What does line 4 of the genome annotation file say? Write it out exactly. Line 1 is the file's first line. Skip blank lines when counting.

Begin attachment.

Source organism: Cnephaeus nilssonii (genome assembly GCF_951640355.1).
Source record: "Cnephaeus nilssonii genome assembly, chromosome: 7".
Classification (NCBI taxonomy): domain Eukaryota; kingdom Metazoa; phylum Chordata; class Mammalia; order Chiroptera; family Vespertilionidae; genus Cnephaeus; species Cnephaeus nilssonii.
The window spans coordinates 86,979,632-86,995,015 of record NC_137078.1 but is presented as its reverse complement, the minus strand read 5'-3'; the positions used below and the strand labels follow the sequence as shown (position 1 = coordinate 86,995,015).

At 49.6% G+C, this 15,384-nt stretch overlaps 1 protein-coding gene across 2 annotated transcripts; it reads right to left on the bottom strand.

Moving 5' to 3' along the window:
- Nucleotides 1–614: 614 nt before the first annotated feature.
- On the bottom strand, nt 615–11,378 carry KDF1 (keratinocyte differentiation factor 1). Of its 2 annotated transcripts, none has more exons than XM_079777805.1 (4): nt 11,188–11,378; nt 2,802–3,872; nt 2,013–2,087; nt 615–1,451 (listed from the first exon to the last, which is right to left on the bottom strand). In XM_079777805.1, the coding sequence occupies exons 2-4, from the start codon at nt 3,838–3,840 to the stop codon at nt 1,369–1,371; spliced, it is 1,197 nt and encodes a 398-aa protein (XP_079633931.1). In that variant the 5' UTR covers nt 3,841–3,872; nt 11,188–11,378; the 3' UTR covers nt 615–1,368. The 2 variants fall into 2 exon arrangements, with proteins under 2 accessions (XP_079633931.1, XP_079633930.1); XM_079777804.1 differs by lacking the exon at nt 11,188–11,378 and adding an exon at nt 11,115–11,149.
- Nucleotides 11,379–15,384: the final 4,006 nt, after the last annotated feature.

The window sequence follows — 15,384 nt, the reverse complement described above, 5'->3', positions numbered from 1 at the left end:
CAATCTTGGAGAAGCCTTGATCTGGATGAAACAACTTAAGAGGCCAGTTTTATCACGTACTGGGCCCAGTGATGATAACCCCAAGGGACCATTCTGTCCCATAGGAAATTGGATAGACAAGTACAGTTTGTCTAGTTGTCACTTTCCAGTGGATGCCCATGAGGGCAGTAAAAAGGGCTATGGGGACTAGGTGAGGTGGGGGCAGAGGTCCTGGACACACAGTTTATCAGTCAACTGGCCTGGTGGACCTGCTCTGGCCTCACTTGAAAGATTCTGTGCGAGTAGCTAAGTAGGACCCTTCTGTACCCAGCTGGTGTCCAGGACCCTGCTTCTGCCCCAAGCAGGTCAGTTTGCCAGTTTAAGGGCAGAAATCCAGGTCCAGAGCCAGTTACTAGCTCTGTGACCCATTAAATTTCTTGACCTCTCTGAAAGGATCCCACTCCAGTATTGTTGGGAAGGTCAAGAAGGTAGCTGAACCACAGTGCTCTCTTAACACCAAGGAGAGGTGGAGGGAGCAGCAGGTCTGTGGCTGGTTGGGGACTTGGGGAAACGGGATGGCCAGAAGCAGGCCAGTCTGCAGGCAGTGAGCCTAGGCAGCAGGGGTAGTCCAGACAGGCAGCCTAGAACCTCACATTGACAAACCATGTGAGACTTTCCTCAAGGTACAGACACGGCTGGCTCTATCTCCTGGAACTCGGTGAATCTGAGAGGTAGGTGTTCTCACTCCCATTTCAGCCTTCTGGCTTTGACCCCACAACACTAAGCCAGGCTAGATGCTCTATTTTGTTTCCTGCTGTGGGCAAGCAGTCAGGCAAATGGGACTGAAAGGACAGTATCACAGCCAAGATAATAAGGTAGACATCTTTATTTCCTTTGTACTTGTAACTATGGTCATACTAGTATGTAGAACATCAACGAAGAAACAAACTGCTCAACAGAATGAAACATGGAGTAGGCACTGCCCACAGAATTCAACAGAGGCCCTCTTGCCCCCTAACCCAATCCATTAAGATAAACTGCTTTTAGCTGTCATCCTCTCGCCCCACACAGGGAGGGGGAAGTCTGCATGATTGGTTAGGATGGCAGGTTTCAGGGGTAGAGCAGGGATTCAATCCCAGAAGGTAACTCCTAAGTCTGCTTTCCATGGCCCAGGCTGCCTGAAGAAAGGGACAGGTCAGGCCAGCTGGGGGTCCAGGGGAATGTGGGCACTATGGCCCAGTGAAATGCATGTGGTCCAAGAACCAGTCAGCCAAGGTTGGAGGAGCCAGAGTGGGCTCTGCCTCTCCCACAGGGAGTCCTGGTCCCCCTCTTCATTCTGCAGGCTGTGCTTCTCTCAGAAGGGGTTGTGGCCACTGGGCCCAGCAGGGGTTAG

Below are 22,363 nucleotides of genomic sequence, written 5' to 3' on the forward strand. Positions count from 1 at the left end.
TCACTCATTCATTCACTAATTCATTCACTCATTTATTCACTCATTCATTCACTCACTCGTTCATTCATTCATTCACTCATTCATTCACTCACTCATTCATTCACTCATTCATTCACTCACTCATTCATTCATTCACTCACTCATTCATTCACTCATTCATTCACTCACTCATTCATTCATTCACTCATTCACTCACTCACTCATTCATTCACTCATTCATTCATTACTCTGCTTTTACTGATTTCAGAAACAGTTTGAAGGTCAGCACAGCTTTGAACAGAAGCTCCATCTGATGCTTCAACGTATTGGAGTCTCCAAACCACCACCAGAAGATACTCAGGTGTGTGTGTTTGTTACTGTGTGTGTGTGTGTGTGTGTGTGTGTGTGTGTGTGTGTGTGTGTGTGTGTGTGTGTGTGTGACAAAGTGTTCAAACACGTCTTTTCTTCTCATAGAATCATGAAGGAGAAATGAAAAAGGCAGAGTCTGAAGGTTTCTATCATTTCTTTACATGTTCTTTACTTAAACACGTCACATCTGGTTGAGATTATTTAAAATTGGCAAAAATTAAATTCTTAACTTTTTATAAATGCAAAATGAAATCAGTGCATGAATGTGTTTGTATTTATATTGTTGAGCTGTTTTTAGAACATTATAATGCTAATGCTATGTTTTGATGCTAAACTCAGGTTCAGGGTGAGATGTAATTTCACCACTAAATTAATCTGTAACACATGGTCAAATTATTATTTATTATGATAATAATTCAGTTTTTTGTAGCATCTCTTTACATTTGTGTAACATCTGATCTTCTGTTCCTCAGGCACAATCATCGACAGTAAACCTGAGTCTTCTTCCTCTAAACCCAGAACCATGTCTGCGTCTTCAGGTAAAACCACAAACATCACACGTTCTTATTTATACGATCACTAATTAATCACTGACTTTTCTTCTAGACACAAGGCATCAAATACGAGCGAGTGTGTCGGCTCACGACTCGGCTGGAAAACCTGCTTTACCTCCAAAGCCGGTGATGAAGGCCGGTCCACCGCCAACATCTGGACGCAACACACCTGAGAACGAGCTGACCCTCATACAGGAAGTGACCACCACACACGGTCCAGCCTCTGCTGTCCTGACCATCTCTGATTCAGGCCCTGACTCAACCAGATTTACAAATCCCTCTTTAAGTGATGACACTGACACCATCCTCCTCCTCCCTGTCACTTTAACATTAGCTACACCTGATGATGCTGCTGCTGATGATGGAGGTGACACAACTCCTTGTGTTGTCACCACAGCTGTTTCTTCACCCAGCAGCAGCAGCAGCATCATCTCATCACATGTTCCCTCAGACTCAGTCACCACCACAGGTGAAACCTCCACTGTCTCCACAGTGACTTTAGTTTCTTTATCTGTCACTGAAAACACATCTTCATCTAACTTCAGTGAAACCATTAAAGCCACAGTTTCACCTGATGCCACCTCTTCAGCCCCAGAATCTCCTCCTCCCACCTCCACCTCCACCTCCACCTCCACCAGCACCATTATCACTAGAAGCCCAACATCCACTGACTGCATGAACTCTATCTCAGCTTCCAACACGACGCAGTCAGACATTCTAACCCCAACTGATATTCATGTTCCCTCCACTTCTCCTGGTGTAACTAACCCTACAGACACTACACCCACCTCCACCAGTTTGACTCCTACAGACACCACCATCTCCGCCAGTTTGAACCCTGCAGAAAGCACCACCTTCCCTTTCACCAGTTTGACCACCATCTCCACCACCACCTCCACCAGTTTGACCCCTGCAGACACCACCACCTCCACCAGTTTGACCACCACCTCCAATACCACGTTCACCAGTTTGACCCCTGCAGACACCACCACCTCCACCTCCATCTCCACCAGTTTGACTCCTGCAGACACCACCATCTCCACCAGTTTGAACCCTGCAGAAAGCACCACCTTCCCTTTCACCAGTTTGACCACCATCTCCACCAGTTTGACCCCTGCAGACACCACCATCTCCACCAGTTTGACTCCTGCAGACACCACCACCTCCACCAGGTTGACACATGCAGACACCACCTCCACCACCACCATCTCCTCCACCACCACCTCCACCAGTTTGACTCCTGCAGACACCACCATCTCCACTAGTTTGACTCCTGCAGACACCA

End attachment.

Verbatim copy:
The window spans coordinates 86,979,632-86,995,015 of record NC_137078.1 but is presented as its reverse complement, the minus strand read 5'-3'; the positions used below and the strand labels follow the sequence as shown (position 1 = coordinate 86,995,015).